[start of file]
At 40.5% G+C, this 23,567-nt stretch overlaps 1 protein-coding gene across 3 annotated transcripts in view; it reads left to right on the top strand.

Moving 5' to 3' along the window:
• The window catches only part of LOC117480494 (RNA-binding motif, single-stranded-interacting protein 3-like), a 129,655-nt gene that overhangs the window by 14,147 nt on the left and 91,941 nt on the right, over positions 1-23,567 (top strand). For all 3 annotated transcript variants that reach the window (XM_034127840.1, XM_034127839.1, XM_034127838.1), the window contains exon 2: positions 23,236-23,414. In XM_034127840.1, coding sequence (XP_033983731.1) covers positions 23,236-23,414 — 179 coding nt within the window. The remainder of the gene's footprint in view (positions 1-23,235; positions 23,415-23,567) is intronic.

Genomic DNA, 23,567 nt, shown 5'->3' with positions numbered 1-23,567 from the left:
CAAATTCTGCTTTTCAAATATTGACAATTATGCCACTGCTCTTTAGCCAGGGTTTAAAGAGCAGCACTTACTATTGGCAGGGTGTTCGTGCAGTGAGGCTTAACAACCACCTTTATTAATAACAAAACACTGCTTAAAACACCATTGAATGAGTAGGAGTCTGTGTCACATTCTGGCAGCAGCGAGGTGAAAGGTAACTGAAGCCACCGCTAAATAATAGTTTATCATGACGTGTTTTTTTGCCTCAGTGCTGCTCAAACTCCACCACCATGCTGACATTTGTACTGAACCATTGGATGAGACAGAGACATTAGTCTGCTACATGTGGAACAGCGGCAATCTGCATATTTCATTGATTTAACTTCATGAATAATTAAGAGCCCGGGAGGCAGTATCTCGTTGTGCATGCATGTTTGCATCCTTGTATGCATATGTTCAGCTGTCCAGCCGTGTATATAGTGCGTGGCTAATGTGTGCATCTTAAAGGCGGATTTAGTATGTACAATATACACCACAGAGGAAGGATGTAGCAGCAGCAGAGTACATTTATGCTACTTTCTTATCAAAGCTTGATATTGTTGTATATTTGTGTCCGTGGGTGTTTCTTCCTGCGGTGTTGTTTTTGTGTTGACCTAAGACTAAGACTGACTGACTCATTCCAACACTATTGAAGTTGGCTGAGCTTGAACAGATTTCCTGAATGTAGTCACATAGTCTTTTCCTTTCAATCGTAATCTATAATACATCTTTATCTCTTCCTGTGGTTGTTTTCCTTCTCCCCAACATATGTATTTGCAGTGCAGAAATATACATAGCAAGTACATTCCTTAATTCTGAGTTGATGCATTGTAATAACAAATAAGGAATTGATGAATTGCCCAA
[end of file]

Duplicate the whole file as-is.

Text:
At 40.5% G+C, this 23,567-nt stretch overlaps 1 protein-coding gene across 3 annotated transcripts in view; it reads left to right on the top strand.

Moving 5' to 3' along the window:
• The window catches only part of LOC117480494 (RNA-binding motif, single-stranded-interacting protein 3-like), a 129,655-nt gene that overhangs the window by 14,147 nt on the left and 91,941 nt on the right, over positions 1-23,567 (top strand). For all 3 annotated transcript variants that reach the window (XM_034127840.1, XM_034127839.1, XM_034127838.1), the window contains exon 2: positions 23,236-23,414. In XM_034127840.1, coding sequence (XP_033983731.1) covers positions 23,236-23,414 — 179 coding nt within the window. The remainder of the gene's footprint in view (positions 1-23,235; positions 23,415-23,567) is intronic.

Genomic DNA, 23,567 nt, shown 5'->3' with positions numbered 1-23,567 from the left:
CAAATTCTGCTTTTCAAATATTGACAATTATGCCACTGCTCTTTAGCCAGGGTTTAAAGAGCAGCACTTACTATTGGCAGGGTGTTCGTGCAGTGAGGCTTAACAACCACCTTTATTAATAACAAAACACTGCTTAAAACACCATTGAATGAGTAGGAGTCTGTGTCACATTCTGGCAGCAGCGAGGTGAAAGGTAACTGAAGCCACCGCTAAATAATAGTTTATCATGACGTGTTTTTTTGCCTCAGTGCTGCTCAAACTCCACCACCATGCTGACATTTGTACTGAACCATTGGATGAGACAGAGACATTAGTCTGCTACATGTGGAACAGCGGCAATCTGCATATTTCATTGATTTAACTTCATGAATAATTAAGAGCCCGGGAGGCAGTATCTCGTTGTGCATGCATGTTTGCATCCTTGTATGCATATGTTCAGCTGTCCAGCCGTGTATATAGTGCGTGGCTAATGTGTGCATCTTAAAGGCGGATTTAGTATGTACAATATACACCACAGAGGAAGGATGTAGCAGCAGCAGAGTACATTTATGCTACTTTCTTATCAAAGCTTGATATTGTTGTATATTTGTGTCCGTGGGTGTTTCTTCCTGCGGTGTTGTTTTTGTGTTGACCTAAGACTAAGACTGACTGACTCATTCCAACACTATTGAAGTTGGCTGAGCTTGAACAGATTTCCTGAATGTAGTCACATAGTCTTTTCCTTTCAATCGTAATCTATAATACATCTTTATCTCTTCCTGTGGTTGTTTTCCTTCTCCCCAACATATGTATTTGCAGTGCAGAAATATACATAGCAAGTACATTCCTTAATTCTGAGTTGATGCATTGTAATAACAAATAAGGAATTGATGAATTGCCCAA